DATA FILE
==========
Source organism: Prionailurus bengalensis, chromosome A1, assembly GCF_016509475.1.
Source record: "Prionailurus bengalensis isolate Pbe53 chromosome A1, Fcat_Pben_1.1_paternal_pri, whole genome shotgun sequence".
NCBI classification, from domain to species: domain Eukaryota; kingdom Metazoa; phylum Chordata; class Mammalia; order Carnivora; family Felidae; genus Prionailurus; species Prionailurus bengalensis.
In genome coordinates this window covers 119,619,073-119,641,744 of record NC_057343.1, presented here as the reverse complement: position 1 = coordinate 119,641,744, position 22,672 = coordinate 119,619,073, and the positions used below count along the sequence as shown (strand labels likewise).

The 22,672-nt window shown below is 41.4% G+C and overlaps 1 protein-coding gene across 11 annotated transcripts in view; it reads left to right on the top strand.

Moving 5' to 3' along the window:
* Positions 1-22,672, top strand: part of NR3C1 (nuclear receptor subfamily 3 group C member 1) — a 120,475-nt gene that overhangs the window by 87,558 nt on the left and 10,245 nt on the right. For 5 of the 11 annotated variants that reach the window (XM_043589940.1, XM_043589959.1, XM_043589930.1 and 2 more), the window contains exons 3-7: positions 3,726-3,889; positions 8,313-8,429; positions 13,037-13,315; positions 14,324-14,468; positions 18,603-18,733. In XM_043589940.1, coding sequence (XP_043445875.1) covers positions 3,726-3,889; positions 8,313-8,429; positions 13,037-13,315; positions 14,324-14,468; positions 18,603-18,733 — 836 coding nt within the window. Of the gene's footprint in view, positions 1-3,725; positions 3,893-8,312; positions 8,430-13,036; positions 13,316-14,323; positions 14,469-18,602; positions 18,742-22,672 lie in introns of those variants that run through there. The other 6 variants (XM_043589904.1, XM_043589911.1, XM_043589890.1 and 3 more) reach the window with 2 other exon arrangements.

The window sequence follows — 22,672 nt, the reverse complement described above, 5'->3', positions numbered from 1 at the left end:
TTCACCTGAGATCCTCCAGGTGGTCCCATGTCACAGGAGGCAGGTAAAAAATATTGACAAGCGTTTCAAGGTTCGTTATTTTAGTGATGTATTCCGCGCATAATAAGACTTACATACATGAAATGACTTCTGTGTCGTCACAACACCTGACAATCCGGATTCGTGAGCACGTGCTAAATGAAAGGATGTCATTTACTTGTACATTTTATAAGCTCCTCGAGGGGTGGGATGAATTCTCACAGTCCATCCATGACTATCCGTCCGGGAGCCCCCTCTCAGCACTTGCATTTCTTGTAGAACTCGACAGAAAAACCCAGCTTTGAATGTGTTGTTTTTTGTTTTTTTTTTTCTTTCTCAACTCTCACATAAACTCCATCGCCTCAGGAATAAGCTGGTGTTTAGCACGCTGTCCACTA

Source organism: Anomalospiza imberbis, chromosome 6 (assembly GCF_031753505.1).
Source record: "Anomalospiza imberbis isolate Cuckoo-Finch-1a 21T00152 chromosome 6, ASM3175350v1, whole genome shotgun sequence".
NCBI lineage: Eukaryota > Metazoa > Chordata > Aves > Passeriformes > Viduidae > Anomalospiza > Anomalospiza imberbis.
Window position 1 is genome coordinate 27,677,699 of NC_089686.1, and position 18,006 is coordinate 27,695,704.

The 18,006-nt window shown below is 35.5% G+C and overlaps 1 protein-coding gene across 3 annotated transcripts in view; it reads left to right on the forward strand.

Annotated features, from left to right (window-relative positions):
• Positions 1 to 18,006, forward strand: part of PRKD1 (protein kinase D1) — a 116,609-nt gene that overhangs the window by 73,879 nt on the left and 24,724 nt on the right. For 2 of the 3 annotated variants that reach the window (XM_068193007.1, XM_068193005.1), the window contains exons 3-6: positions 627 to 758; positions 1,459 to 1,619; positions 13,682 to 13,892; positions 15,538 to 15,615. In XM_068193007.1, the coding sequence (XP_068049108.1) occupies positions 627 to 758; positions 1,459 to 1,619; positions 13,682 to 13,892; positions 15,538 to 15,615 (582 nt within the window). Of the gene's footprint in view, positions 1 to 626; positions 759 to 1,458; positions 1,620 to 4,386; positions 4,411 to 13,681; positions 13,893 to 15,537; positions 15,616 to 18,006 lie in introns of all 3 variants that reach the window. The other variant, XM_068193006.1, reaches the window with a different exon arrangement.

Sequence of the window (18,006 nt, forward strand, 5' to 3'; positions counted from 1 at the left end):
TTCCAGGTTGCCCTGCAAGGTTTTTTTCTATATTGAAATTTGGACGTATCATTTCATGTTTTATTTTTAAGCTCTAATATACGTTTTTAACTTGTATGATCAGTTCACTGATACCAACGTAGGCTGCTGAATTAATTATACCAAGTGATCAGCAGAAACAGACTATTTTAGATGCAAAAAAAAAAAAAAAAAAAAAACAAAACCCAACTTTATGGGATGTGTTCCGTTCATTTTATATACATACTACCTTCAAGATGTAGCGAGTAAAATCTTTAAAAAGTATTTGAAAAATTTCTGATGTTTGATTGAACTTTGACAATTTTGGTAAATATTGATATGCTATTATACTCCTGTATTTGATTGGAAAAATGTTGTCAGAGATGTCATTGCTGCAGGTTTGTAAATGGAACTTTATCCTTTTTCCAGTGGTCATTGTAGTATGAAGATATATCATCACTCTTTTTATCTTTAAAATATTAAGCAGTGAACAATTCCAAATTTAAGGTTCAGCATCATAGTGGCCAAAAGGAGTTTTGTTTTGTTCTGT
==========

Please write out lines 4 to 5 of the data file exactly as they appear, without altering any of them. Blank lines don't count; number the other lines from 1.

In genome coordinates this window covers 119,619,073-119,641,744 of record NC_057343.1, presented here as the reverse complement: position 1 = coordinate 119,641,744, position 22,672 = coordinate 119,619,073, and the positions used below count along the sequence as shown (strand labels likewise).

The 22,672-nt window shown below is 41.4% G+C and overlaps 1 protein-coding gene across 11 annotated transcripts in view; it reads left to right on the top strand.